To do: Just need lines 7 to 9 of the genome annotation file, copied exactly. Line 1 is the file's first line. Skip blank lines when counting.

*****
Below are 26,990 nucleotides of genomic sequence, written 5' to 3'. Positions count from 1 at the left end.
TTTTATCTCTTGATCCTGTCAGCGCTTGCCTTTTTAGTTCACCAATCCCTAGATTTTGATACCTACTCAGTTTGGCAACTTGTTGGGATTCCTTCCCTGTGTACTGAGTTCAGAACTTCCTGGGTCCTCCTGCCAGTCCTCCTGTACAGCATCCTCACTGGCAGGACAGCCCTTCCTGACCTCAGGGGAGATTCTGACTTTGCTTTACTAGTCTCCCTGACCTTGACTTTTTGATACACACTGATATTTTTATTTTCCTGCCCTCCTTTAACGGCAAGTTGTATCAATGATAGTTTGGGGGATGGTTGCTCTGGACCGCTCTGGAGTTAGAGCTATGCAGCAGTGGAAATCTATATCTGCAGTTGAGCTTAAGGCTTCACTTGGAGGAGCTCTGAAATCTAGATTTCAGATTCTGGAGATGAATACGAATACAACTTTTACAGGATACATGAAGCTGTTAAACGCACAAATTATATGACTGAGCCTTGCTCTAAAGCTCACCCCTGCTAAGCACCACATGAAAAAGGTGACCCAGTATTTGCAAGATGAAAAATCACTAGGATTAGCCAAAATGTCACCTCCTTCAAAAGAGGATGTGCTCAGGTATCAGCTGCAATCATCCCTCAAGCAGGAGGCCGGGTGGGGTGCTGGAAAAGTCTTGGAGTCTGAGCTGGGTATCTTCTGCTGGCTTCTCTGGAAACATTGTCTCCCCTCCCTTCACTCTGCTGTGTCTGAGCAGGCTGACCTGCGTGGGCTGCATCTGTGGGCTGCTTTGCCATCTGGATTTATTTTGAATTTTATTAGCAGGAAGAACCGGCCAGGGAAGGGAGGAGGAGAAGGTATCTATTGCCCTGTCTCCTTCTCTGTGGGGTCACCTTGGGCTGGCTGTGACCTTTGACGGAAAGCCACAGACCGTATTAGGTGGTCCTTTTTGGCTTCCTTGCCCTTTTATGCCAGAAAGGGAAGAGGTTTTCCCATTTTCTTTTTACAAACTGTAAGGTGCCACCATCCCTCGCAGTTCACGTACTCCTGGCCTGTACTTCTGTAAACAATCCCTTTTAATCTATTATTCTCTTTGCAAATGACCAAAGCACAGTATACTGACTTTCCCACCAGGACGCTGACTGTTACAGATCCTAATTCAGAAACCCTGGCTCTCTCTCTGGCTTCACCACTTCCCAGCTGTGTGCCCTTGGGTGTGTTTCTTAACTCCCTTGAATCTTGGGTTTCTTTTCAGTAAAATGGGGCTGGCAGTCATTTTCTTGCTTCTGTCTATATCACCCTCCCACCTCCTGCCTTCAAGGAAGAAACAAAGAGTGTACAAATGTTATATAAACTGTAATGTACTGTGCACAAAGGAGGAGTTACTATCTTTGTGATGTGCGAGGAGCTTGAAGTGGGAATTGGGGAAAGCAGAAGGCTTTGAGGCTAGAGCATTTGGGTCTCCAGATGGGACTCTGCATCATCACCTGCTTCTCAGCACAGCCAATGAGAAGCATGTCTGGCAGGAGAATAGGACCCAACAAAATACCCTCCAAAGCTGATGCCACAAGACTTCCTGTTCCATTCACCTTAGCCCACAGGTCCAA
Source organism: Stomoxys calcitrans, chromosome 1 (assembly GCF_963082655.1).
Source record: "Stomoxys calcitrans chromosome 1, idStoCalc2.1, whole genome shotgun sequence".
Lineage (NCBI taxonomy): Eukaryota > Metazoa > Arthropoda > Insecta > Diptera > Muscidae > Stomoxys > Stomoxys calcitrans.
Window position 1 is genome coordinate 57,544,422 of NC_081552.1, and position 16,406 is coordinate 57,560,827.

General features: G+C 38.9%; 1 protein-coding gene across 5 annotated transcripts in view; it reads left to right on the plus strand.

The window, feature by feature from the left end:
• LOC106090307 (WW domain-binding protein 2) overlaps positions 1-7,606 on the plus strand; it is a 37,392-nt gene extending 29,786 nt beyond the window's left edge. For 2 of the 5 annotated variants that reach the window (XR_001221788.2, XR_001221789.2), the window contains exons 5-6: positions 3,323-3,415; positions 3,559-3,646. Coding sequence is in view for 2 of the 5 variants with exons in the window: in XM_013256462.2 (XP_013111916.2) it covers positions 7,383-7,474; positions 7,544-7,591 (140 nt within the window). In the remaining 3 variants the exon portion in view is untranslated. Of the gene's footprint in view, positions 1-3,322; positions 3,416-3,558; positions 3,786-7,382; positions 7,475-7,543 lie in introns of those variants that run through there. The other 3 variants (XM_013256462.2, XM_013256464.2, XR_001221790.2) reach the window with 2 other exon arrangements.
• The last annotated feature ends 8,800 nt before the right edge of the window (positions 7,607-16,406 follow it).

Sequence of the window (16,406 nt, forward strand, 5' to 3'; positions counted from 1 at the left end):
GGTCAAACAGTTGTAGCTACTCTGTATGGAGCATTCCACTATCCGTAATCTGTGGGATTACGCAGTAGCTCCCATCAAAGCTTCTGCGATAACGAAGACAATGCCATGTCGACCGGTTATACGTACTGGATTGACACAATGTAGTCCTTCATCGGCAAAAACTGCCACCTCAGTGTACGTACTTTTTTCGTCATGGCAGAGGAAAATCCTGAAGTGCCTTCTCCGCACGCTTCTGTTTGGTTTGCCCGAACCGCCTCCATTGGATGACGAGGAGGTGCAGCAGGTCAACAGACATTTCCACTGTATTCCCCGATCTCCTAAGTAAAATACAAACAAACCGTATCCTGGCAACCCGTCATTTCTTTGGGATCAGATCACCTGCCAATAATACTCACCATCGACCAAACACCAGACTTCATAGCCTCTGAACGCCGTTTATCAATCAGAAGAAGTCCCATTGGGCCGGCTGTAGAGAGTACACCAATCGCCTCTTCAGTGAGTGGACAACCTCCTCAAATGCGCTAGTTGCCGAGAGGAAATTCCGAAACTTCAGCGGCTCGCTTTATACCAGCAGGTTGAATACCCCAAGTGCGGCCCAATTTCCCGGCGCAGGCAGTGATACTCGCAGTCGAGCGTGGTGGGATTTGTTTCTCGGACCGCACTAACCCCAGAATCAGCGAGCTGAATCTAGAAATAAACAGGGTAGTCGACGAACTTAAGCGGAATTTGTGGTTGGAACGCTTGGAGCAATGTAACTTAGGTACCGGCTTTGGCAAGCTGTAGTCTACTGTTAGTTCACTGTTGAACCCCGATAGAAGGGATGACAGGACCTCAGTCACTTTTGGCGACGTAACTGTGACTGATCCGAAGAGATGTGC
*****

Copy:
General features: G+C 38.9%; 1 protein-coding gene across 5 annotated transcripts in view; it reads left to right on the plus strand.

The window, feature by feature from the left end:
• LOC106090307 (WW domain-binding protein 2) overlaps positions 1-7,606 on the plus strand; it is a 37,392-nt gene extending 29,786 nt beyond the window's left edge. For 2 of the 5 annotated variants that reach the window (XR_001221788.2, XR_001221789.2), the window contains exons 5-6: positions 3,323-3,415; positions 3,559-3,646. Coding sequence is in view for 2 of the 5 variants with exons in the window: in XM_013256462.2 (XP_013111916.2) it covers positions 7,383-7,474; positions 7,544-7,591 (140 nt within the window). In the remaining 3 variants the exon portion in view is untranslated. Of the gene's footprint in view, positions 1-3,322; positions 3,416-3,558; positions 3,786-7,382; positions 7,475-7,543 lie in introns of those variants that run through there. The other 3 variants (XM_013256462.2, XM_013256464.2, XR_001221790.2) reach the window with 2 other exon arrangements.